Odell: N.H. Should Fix Medicaid Tax

Concord — The state Senate’s chief tax bill writer said lawmakers need to come up with a fix to replace a state tax on hospitals found last week to be unconstitutional.

A Hillsborough County Superior Court judge’s decision threatens to blow an $185 million hole in the state budget with the declaration that the Medicaid Enhancement Tax unfairly targeted hospitals.

State prosecutors intend to appeal that ruling, along with an earlier, isolated one that found it was improper to tax rehabilitation hospitals under this tax scheme legislators first devised in 1991.

Sen. Robert Odell, R-New London, said it’s too early to identify the right solution to fix or replace the MET with a long-term health care financing plan that stabilizes state revenues.

But the six-term senator and chairman of the Senate Ways and Means Committee said he doesn’t believe inaction is an option, even as state lawyers hold out hope that the state wins the case on appeal.

“I think we should not leave here in June without having a fix,” Odell said. “I would hope we have a fix that solves the problem that the court has identified.”

Odell said simply applying the MET to non-hospital providers would legally work, but in an election year, it looks to be a non-starter.

“That would be one option, but I am not sure that is politically viable,” Odell said.

The decisive finding from Hillsborough County Justice Philip Mangones strikes a big victory for St. Joseph Hospital of Nashua and two other hospitals that had alleged the MET was patently unfair.

Mangones said the state was unable to rebut the claim of hospital lawyers that they had to pay the 5.5 percent tax on hospital services when other providers doing the same thing were not taxed.

“In essence, the MET imposes a tax on hospitals simply because they are hospitals, not based on the nature of the services they provide,” Mangones wrote. “Looking to the practical reality of the circumstances, the Court finds that hospitals and non-hospitals are similarly situated with respect to the services they perform. Therefore, because the MET applies to revenue generated solely from hospitals, the law treats these two entities differently.”

The tax generates about $185 million a year for Medicaid and other state spending. The state kept $72 million of it this year to balance the budget, used $82 million to make payments to health care providers and returned $31 million to hospitals to offset some of the cost of uncompensated or free care.

The Senate panel on Tuesday took testimony on an incremental bill (HB 1613) that would let hospitals in the future pay this tax on a quarterly basis rather than in a lump sum once a year.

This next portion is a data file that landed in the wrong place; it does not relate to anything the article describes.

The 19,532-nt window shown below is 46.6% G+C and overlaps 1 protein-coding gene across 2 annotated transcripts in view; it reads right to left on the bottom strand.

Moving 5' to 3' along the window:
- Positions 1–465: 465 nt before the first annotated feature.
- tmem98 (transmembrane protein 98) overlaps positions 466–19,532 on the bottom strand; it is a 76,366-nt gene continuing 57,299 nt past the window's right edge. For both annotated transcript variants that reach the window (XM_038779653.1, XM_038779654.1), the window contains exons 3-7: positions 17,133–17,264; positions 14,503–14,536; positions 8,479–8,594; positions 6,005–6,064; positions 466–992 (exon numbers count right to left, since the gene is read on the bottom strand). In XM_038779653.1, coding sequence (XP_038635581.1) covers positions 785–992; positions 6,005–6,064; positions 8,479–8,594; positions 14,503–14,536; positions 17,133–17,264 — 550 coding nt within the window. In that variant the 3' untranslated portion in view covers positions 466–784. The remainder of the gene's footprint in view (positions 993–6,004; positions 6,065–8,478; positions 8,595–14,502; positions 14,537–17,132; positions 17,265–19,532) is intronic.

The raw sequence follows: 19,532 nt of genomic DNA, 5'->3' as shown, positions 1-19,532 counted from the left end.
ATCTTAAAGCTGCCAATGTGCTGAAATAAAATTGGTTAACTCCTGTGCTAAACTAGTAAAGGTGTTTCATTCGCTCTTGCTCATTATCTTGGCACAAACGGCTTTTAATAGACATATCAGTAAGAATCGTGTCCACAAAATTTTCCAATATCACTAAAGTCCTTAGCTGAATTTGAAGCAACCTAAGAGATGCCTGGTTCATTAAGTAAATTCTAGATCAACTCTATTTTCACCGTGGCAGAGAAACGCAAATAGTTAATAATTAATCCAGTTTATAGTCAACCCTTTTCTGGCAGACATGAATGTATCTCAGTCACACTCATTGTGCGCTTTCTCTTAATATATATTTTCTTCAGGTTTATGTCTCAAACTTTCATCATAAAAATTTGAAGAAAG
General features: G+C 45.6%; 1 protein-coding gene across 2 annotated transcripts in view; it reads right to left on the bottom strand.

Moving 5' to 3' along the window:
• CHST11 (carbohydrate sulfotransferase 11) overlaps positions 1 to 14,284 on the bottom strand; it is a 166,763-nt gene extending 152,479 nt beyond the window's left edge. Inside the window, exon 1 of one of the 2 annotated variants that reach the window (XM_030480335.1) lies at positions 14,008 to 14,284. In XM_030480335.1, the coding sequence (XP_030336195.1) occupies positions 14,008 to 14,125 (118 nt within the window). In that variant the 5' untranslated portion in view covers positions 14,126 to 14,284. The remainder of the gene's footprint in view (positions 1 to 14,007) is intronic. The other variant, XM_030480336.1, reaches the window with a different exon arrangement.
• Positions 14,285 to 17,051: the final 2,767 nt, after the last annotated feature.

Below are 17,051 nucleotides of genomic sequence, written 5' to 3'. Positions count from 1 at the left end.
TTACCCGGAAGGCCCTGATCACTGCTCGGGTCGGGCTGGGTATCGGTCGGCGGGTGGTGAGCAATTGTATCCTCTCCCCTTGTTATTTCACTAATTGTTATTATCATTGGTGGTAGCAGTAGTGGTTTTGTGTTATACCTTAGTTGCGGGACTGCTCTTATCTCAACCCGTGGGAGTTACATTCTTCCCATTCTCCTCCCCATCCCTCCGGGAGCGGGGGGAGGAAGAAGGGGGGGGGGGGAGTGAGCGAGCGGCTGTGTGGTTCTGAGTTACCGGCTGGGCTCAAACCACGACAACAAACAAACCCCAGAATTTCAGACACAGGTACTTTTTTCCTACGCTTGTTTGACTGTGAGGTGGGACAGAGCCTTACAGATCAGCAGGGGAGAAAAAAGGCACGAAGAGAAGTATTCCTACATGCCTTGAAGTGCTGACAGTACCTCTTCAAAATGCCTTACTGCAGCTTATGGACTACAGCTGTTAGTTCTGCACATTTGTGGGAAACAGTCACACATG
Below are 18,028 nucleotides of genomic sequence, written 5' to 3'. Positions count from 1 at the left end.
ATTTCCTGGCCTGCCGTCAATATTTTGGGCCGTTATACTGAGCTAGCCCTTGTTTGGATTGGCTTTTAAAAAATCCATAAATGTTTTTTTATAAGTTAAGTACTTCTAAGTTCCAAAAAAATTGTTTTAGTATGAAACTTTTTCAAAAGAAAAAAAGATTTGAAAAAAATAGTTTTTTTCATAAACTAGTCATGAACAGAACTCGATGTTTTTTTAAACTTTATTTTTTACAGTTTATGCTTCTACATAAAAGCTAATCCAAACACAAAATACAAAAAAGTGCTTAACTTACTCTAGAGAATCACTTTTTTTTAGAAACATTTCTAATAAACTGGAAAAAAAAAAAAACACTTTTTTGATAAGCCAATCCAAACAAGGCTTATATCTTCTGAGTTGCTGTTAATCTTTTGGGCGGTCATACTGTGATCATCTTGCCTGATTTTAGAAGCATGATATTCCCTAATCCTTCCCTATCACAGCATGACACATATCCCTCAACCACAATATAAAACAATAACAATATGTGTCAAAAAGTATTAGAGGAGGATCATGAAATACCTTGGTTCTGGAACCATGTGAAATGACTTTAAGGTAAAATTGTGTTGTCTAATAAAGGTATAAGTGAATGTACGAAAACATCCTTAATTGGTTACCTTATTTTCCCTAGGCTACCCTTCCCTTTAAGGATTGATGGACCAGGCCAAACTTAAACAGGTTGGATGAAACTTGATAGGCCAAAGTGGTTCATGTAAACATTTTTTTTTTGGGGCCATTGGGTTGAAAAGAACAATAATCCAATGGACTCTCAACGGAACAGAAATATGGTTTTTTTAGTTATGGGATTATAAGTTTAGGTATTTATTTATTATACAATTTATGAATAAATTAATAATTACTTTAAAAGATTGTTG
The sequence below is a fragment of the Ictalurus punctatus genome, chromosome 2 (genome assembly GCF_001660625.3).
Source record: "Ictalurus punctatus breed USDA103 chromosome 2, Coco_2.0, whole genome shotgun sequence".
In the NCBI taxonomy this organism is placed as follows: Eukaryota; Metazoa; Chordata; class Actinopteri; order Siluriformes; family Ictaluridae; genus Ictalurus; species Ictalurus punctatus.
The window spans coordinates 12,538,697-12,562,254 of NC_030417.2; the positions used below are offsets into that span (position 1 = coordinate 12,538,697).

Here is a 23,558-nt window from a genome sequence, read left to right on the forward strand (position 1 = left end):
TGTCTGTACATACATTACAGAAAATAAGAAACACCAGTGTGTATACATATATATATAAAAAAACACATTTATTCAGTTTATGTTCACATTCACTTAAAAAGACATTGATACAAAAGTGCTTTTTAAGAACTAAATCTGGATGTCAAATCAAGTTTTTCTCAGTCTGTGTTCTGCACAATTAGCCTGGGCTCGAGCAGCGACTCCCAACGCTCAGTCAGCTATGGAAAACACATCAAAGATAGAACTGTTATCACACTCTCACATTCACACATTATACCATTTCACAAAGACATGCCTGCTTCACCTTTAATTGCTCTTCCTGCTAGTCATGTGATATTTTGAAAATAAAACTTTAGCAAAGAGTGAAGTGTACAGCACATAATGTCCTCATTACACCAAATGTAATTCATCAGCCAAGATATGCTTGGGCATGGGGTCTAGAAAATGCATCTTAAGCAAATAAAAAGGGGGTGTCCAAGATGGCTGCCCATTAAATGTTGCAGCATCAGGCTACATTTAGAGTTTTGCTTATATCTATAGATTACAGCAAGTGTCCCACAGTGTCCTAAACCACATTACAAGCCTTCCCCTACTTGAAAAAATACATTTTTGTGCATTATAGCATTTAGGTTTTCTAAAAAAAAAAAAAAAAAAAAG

New Hampshire Hospital Association President Steve Ahnen said this would help hospitals, particularly the smaller ones operating on a tight cash flow.

“This is something the hospitals have long sought to smooth things out,” Ahnen said.

The Senate already has passed its own bill (SB 369) to make this change and also to exempt rehabilitation hospitals from having to pay the tax in the future.

Odell said his panel will hold on to this bill to craft an alternative or partial replacement for the MET.

“The session is coming to an end. Whatever remedy we have needs to take into consideration the impact on our budget, impact on our providers,” Odell said. “Given the limited amount of time, we need to take that time to do the best job we can.”

House Ways and Means Chairman Susan Almy, D-Lebanon, also said it’s too early to weigh in on what lawmakers will do about this.

“That is something I am not prepared to talk about yet,” Almy said.

Lawmakers and then-Gov. Judd Gregg created the hospital tax in 1991 as a way to legally leverage more federal Medicaid money to balance its state budget.

Until two years ago, this tax was not at all in controversy since the state — once it received extra Medicaid match money by imposing the tax — always refunded to hospitals what they paid out.

The 2011 decision of the Republican-led Legislature to end that 20-year practice of repaying hospitals led to hundreds of layoffs and closure of services at hospitals across the state.

Last summer and fall, a commission of key legislators including Odell and Almy, state officials and hospital executives met to study the issue and come up with potential alternatives.

The team of hospital leaders on the commission proposed to bring health care expenses paid to care for those on Medicaid under the existing 2 percent insurance premium tax.

Supporters said broadening those who pay the insurance levy would allow policymakers to lower, if not eventually eliminate, the MET that hospitals pay the state.

Presently, the insurance tax is only levied on the purchase of private health care coverage.

This would expand the tax to include all transactions for the care of the poor, disabled and senior citizens who get coverage under Medicaid.